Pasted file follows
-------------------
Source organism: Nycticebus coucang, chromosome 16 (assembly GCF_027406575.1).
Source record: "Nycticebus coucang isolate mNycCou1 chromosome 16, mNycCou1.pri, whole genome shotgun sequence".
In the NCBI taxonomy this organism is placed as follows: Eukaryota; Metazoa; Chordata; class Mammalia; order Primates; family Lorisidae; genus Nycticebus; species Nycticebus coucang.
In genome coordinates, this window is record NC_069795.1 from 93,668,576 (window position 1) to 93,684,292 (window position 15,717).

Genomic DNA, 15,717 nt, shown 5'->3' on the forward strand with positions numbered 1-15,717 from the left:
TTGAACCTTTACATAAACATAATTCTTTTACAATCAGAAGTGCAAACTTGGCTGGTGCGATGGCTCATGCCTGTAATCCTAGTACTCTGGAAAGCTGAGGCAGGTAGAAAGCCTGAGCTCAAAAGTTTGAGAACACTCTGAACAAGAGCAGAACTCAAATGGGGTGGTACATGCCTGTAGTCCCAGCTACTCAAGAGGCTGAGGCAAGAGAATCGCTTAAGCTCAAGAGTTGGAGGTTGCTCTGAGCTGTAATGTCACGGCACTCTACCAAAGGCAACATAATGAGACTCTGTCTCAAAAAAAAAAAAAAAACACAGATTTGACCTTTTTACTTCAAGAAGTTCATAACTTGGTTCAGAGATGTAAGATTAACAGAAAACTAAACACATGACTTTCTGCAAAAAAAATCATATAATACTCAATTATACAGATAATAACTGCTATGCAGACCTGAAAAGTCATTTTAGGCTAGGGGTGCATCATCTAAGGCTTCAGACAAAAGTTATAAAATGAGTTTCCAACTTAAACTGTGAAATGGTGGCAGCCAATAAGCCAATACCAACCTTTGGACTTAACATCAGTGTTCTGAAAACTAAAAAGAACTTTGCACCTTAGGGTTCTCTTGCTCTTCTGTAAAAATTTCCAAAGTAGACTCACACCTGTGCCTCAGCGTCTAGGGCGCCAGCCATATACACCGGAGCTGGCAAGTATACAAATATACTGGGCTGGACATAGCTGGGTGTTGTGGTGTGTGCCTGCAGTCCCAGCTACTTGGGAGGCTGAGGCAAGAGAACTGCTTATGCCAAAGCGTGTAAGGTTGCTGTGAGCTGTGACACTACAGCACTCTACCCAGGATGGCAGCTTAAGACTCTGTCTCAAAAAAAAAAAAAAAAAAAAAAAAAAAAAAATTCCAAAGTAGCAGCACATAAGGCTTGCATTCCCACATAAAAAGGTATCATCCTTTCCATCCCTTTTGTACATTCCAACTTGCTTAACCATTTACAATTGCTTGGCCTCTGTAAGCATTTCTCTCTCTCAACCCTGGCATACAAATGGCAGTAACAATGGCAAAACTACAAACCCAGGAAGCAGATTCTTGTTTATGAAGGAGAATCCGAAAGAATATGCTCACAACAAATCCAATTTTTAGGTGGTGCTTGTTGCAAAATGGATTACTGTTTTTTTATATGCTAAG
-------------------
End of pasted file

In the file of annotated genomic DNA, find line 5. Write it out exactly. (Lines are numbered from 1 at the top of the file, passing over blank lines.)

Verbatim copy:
Genomic DNA, 15,717 nt, shown 5'->3' on the forward strand with positions numbered 1-15,717 from the left: